In a way we had gotten exactly what we wished for. That wasn’t comforting for us, as in retrospect the eight hour, 500 mile journey from Chester to Cheney was going to seem longer on the way back.
Sitting in the end zone seating of Eastern Washington’s Ross Field in 2005, before it was painted red to resemble an Exodus-era Nile River, we quietly mused amongst ourselves how nice it would be if the two teams managed to play most of the game’s action near our seats. After such a long journey, Dad, Michael and I were thrilled, as happy as we were to be there, with the idea of squinting to comprehend the action downfield. This was to be a pivotal matchup, as this was effectively an elimination game for both schools. The game featured two of the conference’s most accomplished quarterbacks, seniors Travis Lulay and Erik Meyer, of Montana State and Eastern Washington respectively.
The pregame hoopla turned out to be all for naught, as the Eagles gave us exactly what we had asked for. After the Bobcats scored the game’s opening touchdown at the far end zone to begin the 2nd quarter, the Eagles scored five unanswered touchdowns right in our end zone, effectively turning what had been such a hyped game into a bloodbath not dissimilar to the color of the current field, winning 35-14. This game effectively set the end date for the Lulay era, as the Cats were able to salvage the season with a victory over the Griz to end the season, but missed the playoffs as a result of their loss in Cheney.
It is games like this that underscore the underappreciated rivalry between the Cats and the Eagles. Both schools recognize this, which is why they are playing each other this Saturday in Cheney in what will technically be a non-conference matchup. With the 2012 additions of North Dakota, Southern Utah, Cal-Poly and UC Davis, the Big Sky Conference had a daunting task with its 13-member conference. They had to ensure near-equal playing opportunities against all conference opponents, while trying to preserve the conference’s historic rivalries.
As a result, the Big Sky set up a league schedule where each team would play two conference “rivals” every year, and rotate conference opponents for the remaining six games. This system was not embraced by all, notably Bobcat Head Coach Rob Ash, as a number of rivalry games would be lost. The Cats were obviously paired with the Griz, there would have been a riot otherwise. But the University of North Dakota was rather lonely over in eastern North Dakota, and the Bobcats were the natural choice to be one of their rivals (the other is Northern Colorado). In turn, Montana State’s less celebrated rivalries with fellow conference founders Idaho State and Weber State were lost.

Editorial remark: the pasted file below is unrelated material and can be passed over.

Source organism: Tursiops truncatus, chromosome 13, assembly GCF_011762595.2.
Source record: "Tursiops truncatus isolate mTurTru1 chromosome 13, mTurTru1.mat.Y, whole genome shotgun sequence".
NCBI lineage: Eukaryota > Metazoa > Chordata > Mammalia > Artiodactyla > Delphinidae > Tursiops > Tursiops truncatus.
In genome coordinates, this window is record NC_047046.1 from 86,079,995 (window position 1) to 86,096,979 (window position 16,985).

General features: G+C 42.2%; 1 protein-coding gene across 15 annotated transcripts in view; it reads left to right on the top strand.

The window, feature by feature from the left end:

Yet Eastern Washington also saw fit, as the Cats did, to continue their young, unique rivalry. From a practical standpoint it certainly makes sense —the majority of FCS schools west of the Mississippi are Big Sky members, and non-conference opponents are hard to schedule.
But for the Bobcats, playing the Eagles has been a difficult experience. The Cats are 2-10 against the Eagles since 2003, 10-28 overall. The last three games have been especially cruel to the Cats. There was 2012, when the Cats thoroughly outplayed the Eagles but were on the wrong end of a 27-24 score thanks to a blocked punt and interception, both of which were returned for touchdowns. There was 2013, when the Eagles offense led by Vernon Adams, now with Oregon, scored a touchdown on literally every possession in a 54-29 Eagles victory. There was last year, when the Bobcats surprisingly had the Eagles on the ropes late in the 4th quarter with a fourth and ten. A stop would have won the game, but Adams completed a 40-yard pass that led to the touchdown and game-winning two point conversion.
But no matchup was as gut wrenching as 2004. Similar to 2005 both teams were playing in an elimination game, but the Bobcats had the 31-10 early in the 3rd quarter. The Eagles rallied and tied the game at 37, but Lulay and the Cats responded with the go-ahead touchdown with 1:17 left. This was enough time for the Eagles to tie the game, and win in overtime, eliminating the Cats from playoff contention.
Despite these setbacks, one of the Bobcats most memorable wins in recent memory came against the Eagles in 2010, DeNarius McGhee’s freshman year. The Cats excised the demons of the then seven game losing streak and put together arguably the most complete performance seen at Bobcat Stadium over the past years, defeating the Eagles 34-7. Unfortunately the Cats national championship hopes ended prematurely and the national championship was won … by the Eagles.
This year the Cats have reason to be optimistic. The Cats’ high-flying offense that went pound-for-pound with the Eagles last year returns nearly all of their starters. The Cats defense may be what decides the game, as nearly all of the starters from last year’s 119th out of 121 ranked pass defense graduated. With their quarterback transferred to Oregon, the Eagles are 0-2, though those losses came at FBS powerhouse Oregon and at FCS powerhouse Northern Iowa, respectable losses all things considered. Eastern Washington’s wide receiver Cooper Kupp, the Big Sky’s preseason offensive MVP, will be a considerable test for the Bobcats young defense.
Despite the heartbreaking losses and setbacks, it is important that the Cats and Eagles keep their rivalry alive by scheduling non-conference games like these, especially in an age where conference realignment has ended many of college football’s storied rivalries. Hopefully this time around, we will truly get what we wish for.